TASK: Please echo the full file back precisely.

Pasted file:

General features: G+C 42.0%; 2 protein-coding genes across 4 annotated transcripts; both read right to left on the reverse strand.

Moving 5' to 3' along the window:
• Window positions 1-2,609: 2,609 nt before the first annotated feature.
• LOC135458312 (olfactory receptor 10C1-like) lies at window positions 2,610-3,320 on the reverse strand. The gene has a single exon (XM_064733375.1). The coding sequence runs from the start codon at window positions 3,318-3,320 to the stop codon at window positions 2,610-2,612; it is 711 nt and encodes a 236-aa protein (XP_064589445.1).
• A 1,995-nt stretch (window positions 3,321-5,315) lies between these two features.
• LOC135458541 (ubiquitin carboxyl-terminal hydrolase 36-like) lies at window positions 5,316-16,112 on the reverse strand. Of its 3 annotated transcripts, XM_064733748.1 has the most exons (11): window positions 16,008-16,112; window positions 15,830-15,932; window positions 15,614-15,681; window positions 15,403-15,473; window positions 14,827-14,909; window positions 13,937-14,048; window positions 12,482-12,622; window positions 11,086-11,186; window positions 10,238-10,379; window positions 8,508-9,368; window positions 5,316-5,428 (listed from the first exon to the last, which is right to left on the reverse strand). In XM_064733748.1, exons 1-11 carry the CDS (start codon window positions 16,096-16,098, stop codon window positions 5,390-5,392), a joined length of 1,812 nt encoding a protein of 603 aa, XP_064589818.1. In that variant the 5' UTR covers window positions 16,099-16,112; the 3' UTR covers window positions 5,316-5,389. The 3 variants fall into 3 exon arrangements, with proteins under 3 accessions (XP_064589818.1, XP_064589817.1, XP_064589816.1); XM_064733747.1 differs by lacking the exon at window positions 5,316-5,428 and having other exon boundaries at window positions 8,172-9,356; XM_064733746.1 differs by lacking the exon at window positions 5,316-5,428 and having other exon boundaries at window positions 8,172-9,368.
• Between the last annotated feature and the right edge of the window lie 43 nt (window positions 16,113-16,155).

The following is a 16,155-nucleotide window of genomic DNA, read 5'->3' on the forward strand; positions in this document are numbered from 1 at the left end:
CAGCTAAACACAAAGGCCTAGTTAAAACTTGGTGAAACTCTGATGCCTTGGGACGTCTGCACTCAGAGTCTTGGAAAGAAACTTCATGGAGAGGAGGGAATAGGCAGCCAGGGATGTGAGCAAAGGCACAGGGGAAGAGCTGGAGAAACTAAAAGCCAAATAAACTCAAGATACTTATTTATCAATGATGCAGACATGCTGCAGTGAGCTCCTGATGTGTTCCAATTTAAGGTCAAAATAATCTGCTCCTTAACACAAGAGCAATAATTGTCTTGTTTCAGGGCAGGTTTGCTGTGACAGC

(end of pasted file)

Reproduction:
General features: G+C 42.0%; 2 protein-coding genes across 4 annotated transcripts; both read right to left on the reverse strand.

Moving 5' to 3' along the window:
• Window positions 1-2,609: 2,609 nt before the first annotated feature.
• LOC135458312 (olfactory receptor 10C1-like) lies at window positions 2,610-3,320 on the reverse strand. The gene has a single exon (XM_064733375.1). The coding sequence runs from the start codon at window positions 3,318-3,320 to the stop codon at window positions 2,610-2,612; it is 711 nt and encodes a 236-aa protein (XP_064589445.1).
• A 1,995-nt stretch (window positions 3,321-5,315) lies between these two features.
• LOC135458541 (ubiquitin carboxyl-terminal hydrolase 36-like) lies at window positions 5,316-16,112 on the reverse strand. Of its 3 annotated transcripts, XM_064733748.1 has the most exons (11): window positions 16,008-16,112; window positions 15,830-15,932; window positions 15,614-15,681; window positions 15,403-15,473; window positions 14,827-14,909; window positions 13,937-14,048; window positions 12,482-12,622; window positions 11,086-11,186; window positions 10,238-10,379; window positions 8,508-9,368; window positions 5,316-5,428 (listed from the first exon to the last, which is right to left on the reverse strand). In XM_064733748.1, exons 1-11 carry the CDS (start codon window positions 16,096-16,098, stop codon window positions 5,390-5,392), a joined length of 1,812 nt encoding a protein of 603 aa, XP_064589818.1. In that variant the 5' UTR covers window positions 16,099-16,112; the 3' UTR covers window positions 5,316-5,389. The 3 variants fall into 3 exon arrangements, with proteins under 3 accessions (XP_064589818.1, XP_064589817.1, XP_064589816.1); XM_064733747.1 differs by lacking the exon at window positions 5,316-5,428 and having other exon boundaries at window positions 8,172-9,356; XM_064733746.1 differs by lacking the exon at window positions 5,316-5,428 and having other exon boundaries at window positions 8,172-9,368.
• Between the last annotated feature and the right edge of the window lie 43 nt (window positions 16,113-16,155).

The following is a 16,155-nucleotide window of genomic DNA, read 5'->3' on the forward strand; positions in this document are numbered from 1 at the left end:
CAGCTAAACACAAAGGCCTAGTTAAAACTTGGTGAAACTCTGATGCCTTGGGACGTCTGCACTCAGAGTCTTGGAAAGAAACTTCATGGAGAGGAGGGAATAGGCAGCCAGGGATGTGAGCAAAGGCACAGGGGAAGAGCTGGAGAAACTAAAAGCCAAATAAACTCAAGATACTTATTTATCAATGATGCAGACATGCTGCAGTGAGCTCCTGATGTGTTCCAATTTAAGGTCAAAATAATCTGCTCCTTAACACAAGAGCAATAATTGTCTTGTTTCAGGGCAGGTTTGCTGTGACAGC